One of the things we don’t want to see during teaching is the disconnection between the lecturer and the listener. It happens for various reasons. It could be the lecturer; even a veteran speaker could have a dull moment. It could be the listener; he or she might have had a long day already. It could be the use of jargon, clarity of speaking, tempo of talking (either too slow or too fast), unchanged pitch of voice, student’s lack of interest, slow computer, or even the weather…
The most effective way of teaching involves two-way communication. We should try to create an active learning environment to make sure students remain engaged in learning process.
Ways of engaging students may include asking simple questions, doing classroom easy quizzes, using game-based demonstrations (I still remember vividly Sandy’s, a wonderful former colleague, game of Boolean Logic).
Visit Vitae, a service of The Chronicle of Higher Education, one may find useful teaching tips there. Although they may not relate to library science, general rules can be applied. For example: “What if You Have to Lecture?” By David Gooblar. URL: https://chroniclevitae.com/news/909-what-if-you-have-to-lecture?cid=at&utm_source=at&utm_medium=en
IL is rarely on administrator’s agenda
Reading through the interview (link below), one can see a number of items on the newly hired university librarian’s agenda as priorities: reinventing the building, caring for the legacy materials and physical books, and delivering 24/7 services. Dr. James J. O’Donnell’s envision of the future academic library is “one in which everybody in the institution…gets everything they need, wherever they happen to be, immediately.”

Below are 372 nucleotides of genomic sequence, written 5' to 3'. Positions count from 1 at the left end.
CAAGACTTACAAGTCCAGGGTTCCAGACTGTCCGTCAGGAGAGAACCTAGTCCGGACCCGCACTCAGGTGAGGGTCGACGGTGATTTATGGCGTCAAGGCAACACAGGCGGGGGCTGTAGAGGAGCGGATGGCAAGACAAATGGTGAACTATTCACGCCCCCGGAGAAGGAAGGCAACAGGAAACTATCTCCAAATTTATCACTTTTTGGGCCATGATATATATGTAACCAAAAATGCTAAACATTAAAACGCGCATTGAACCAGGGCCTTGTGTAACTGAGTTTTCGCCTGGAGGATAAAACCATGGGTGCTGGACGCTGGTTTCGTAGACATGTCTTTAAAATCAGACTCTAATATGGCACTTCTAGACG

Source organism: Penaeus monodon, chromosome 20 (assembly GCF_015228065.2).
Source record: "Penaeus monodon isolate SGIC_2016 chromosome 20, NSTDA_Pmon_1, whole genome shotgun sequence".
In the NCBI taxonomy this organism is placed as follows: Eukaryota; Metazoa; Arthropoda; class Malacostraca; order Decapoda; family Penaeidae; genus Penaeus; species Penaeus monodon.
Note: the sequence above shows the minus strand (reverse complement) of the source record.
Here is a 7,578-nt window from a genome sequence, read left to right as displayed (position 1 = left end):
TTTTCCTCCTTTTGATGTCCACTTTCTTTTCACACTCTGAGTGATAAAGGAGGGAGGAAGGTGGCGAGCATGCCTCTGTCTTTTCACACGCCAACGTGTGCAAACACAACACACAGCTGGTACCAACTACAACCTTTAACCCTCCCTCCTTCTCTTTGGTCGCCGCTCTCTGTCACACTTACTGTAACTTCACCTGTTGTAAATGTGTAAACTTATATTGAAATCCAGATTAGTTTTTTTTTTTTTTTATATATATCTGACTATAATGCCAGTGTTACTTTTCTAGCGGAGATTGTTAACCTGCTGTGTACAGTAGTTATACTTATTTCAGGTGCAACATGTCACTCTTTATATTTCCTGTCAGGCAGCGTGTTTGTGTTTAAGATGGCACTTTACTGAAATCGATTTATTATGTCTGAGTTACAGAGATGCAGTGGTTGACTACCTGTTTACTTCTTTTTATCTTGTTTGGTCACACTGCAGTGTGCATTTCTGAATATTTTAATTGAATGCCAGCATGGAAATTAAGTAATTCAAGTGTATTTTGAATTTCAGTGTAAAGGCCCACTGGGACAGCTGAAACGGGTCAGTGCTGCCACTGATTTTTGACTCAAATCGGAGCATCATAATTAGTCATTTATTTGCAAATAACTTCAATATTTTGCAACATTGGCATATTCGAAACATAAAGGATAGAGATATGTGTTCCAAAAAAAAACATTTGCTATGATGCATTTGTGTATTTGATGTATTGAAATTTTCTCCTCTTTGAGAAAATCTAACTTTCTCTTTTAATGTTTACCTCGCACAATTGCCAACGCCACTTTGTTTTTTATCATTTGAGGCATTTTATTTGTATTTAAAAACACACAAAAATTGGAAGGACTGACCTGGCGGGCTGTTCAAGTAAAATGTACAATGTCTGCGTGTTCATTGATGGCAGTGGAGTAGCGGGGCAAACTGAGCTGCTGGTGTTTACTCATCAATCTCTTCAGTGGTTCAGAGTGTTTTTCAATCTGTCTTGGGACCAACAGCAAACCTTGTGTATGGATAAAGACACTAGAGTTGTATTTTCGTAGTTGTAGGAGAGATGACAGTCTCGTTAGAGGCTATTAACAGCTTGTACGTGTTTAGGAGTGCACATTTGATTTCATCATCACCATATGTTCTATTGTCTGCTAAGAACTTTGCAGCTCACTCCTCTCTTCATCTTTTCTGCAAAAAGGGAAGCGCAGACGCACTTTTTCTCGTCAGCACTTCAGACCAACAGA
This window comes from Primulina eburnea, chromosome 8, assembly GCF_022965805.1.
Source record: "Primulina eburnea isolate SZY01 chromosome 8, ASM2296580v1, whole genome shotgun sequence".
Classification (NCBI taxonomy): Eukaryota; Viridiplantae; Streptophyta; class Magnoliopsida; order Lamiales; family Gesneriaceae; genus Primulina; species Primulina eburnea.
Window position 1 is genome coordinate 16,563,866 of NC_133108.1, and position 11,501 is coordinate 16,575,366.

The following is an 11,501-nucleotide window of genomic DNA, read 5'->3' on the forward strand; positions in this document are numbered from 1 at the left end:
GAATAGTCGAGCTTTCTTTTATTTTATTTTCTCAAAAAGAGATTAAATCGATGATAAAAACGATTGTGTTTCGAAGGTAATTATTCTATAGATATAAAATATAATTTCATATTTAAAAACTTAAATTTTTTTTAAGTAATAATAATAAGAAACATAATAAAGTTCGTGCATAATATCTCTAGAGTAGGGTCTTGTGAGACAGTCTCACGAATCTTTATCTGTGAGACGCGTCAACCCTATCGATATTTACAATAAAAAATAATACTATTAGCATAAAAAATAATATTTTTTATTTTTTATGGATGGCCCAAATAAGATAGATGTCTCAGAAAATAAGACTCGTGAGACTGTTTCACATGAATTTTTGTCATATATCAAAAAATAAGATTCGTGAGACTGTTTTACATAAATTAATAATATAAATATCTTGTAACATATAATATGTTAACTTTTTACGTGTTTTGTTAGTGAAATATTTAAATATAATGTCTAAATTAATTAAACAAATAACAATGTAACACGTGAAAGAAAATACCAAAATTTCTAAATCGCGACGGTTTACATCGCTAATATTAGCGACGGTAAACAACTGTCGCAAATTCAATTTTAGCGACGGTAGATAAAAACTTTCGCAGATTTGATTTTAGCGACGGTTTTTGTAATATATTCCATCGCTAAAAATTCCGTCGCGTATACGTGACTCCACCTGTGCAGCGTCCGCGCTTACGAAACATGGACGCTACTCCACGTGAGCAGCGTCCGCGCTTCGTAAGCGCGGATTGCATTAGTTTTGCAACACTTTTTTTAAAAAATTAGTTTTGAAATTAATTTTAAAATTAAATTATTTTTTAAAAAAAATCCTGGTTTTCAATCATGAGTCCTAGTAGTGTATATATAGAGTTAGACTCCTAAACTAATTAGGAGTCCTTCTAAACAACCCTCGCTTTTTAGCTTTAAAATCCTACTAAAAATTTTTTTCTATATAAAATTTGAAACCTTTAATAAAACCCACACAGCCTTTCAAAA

It is true that the library profession originated as a service type and we always strive for better quality to serve users. We must remember, though, that the profession has evolved over the time in both concept and content. User education is an inseparable part in a modern library although the degree of involvement may vary depending on the mission and nature of the library. Academic librarians act dual roles: keeper and educator. Teaching is part of our job. Information Literacy education and library instructional programs are necessary, to say the least.
Interview link [It is a news link, thus, has more than this interview. Read the top item only.):
A Former Provost Is Recast as a Librarian, and Other News About People
Praise from a professional